• The Hack

    The Whole Annual Enchilada

  • AARRR stage

    Revenue

  • Growth Problem

    How to Get Customers to Commit to an Annual Plan

Haxplanation:

Discounts are bad. Bad, bad, bad. Bad for revenue, bad for profitability, bad for the perceived value of your product and bad for your self esteem (no point in denying that you, as most other ‘treps, attach your self-worth to your startup’s success).

What horrors can overenthusiastic discounting wreck on your startup?

For one, you start attracting the wrong crowd. Users who buy apps – or most other things, actually – solely based on price are not the same ones who will support your startup through thick and thin. Nope, they’re the “take it and run” types who will also overload your support team with their bitching and moaning about anything and everything. And we mean everything.

Most importantly, you’re giving away revenue. Imagine a big bag with a green dollar sign decal on it that is so full that it has cash spilling out onto the table, which can barely support the bag’s weight. Yes, you’re leaving all those bags on that table for no good reason. That’s money that could go to extending your startup runway.

It has also been found that discounting hurts your customers’ LTV figures and that’s not a good thing either. Sure, there’s a place for smart promotions but they should be the exclusion rather than the norm.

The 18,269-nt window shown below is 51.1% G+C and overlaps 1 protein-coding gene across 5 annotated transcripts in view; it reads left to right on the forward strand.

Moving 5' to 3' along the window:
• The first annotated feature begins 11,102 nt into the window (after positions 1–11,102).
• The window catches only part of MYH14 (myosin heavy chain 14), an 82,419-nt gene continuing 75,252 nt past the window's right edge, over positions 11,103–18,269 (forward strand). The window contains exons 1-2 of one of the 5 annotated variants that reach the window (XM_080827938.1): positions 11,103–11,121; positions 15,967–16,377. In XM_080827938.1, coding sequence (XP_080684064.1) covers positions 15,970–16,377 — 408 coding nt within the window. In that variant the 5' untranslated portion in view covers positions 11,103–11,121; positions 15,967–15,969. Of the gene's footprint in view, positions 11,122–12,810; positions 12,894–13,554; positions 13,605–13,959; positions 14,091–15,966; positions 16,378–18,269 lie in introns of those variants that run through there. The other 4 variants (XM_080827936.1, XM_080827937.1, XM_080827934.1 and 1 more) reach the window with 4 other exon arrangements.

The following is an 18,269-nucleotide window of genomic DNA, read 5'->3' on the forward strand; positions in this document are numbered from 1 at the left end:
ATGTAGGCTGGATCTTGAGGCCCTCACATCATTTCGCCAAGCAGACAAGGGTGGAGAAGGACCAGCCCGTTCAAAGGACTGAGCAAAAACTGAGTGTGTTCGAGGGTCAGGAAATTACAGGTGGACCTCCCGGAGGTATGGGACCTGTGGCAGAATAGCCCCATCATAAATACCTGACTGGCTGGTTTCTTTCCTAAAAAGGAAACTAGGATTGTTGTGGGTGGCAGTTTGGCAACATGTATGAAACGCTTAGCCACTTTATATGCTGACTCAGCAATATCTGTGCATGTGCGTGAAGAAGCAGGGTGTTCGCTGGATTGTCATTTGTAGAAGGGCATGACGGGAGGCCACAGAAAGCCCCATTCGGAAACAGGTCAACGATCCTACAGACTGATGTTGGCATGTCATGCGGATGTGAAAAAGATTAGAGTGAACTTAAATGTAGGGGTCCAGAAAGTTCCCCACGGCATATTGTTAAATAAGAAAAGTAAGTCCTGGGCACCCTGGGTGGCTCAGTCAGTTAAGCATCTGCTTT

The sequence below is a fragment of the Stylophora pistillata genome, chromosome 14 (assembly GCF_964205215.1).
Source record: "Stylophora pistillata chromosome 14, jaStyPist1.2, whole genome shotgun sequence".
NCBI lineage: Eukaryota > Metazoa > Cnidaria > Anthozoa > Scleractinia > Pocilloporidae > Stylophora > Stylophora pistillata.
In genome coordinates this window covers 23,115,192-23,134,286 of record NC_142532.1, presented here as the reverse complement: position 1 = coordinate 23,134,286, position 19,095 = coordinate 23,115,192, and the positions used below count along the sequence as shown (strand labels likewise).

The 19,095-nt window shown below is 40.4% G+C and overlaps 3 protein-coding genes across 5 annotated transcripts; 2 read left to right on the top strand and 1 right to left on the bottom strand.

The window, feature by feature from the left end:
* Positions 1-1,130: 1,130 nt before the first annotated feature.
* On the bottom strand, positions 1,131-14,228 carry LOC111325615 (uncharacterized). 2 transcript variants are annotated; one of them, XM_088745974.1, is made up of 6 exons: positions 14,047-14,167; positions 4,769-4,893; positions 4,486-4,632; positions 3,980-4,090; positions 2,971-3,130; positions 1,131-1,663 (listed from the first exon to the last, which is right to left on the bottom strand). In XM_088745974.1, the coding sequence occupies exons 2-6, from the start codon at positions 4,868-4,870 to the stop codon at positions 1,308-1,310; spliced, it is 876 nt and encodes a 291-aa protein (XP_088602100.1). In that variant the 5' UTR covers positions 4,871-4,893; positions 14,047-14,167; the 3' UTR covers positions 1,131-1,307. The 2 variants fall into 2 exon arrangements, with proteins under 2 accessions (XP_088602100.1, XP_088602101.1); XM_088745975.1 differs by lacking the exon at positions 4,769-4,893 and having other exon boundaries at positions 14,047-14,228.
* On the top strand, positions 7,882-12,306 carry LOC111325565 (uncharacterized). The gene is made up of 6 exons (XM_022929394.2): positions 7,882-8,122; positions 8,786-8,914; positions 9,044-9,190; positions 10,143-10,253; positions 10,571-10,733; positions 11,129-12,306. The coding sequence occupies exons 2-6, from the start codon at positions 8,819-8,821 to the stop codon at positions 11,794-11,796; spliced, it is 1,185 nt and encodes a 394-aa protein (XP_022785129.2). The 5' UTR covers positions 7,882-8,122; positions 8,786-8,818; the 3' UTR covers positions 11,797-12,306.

So, are there any mitigating circumstances where offering a discount is justified and good for your startup? There is one important exception to this rule – read on to find out what it is.

 

Just Hack It:

  • So, given all of the negatives of discounting, when does it actually make business sense then? Two words: annual subscriptions.
  • Annual subscriptions are the SaaS equivalent of the whole enchilada. Your cash runway is bolstered and extended for a whole year. You also get a user who is committed to your app. At least as much as a user can be these days.
  • And, of course, such loyalty – and certainty for your startup – deserves a discount.
  • But how much of a discount do you offer?
  • You may tell yourself that 10% or 15% is a good-enough reason for someone to make a leap of faith with your product but is it really enough to entice someone? Think of it this way: would you personally sign up for a whole year for such a discount?
  • “Go big or go home” is definitely the preferred way to go with annual discounts. Within reason, of course.
  • The key is to know how much margin you have to work with and base your discounting decision on this.
  • Offering a 30% discount, or more, will have much more potential to spark a user’s interest in your annual plan.
  • As long as it is profitable for you then there’s no reason to not experiment with deeper pricing discounts on your annual plan.
  • Now sit back and savour the moment because this is as much certainty as you can hope for on your startup journey.

 

Source or Inspiration:

http://blog.trak.io/39-actionable-growth-hacking-tactics-part-5-of-5/

http://sixteenventures.com/annual-pre-pay-renewals

http://www.priceintelligently.com/blog/saas-discounting-strategy-lowers-ltv-by-over-30-percent

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